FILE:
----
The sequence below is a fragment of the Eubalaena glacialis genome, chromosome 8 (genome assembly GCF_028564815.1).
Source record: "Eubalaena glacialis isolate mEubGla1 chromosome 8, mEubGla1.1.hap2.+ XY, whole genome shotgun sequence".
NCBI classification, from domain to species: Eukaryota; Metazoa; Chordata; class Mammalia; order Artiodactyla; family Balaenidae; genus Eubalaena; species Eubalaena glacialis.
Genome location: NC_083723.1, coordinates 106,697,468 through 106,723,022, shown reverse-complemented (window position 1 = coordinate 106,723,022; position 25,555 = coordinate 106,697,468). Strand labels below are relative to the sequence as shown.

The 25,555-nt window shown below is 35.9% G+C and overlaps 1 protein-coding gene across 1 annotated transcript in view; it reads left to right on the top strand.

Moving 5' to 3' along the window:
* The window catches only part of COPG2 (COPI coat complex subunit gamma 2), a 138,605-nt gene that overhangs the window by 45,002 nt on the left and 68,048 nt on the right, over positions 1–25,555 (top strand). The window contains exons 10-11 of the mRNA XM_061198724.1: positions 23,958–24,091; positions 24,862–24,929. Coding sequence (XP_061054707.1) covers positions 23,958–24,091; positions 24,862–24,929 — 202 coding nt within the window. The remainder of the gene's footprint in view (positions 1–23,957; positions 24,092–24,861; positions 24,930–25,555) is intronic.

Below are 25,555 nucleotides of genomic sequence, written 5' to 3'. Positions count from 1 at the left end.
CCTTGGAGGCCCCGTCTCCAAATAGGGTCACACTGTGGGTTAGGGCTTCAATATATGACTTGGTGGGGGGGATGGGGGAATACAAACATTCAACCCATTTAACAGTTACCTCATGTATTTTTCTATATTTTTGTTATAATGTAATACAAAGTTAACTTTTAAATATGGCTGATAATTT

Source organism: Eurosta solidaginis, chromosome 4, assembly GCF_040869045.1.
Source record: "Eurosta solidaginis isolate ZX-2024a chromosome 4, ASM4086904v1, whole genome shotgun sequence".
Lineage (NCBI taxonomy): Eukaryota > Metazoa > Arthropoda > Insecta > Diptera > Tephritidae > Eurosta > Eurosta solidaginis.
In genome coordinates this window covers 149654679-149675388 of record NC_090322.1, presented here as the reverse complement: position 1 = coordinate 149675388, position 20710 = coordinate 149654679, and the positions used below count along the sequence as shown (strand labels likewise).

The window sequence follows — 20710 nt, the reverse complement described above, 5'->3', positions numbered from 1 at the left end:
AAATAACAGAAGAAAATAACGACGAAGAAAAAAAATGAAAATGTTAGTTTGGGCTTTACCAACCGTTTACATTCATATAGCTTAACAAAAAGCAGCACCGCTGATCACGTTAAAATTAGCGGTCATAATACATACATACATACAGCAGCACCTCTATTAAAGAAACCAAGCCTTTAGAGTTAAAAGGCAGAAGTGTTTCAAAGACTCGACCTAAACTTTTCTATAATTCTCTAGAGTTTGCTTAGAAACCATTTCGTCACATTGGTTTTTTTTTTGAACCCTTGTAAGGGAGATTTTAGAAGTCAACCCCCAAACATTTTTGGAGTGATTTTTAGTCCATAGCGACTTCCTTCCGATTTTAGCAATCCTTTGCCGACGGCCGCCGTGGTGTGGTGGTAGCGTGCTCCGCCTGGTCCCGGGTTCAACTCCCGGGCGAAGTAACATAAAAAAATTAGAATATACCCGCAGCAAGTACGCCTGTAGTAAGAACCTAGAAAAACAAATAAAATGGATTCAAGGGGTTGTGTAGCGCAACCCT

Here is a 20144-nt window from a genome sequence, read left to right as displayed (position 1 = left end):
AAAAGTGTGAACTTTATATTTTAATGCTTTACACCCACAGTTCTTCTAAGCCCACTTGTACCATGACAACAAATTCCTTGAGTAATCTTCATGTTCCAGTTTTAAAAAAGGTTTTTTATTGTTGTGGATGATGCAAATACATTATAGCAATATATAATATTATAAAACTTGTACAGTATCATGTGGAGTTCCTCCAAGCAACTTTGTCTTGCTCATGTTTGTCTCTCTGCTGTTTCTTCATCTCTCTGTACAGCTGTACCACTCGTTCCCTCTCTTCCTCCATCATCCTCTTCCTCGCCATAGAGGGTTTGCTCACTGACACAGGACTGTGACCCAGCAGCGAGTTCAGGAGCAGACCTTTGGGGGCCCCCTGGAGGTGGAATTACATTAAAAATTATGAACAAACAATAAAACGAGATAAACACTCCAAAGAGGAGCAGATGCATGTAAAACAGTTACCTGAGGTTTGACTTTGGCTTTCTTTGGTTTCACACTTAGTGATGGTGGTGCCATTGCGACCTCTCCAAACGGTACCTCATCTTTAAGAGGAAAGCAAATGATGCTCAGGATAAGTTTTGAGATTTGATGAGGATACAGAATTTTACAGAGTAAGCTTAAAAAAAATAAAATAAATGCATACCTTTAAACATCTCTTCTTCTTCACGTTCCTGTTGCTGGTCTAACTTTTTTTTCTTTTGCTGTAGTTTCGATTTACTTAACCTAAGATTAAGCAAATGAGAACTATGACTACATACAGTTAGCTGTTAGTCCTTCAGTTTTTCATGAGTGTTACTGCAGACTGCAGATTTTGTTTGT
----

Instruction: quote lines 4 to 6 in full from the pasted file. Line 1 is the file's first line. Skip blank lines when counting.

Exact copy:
Genome location: NC_083723.1, coordinates 106,697,468 through 106,723,022, shown reverse-complemented (window position 1 = coordinate 106,723,022; position 25,555 = coordinate 106,697,468). Strand labels below are relative to the sequence as shown.

The 25,555-nt window shown below is 35.9% G+C and overlaps 1 protein-coding gene across 1 annotated transcript in view; it reads left to right on the top strand.

Moving 5' to 3' along the window: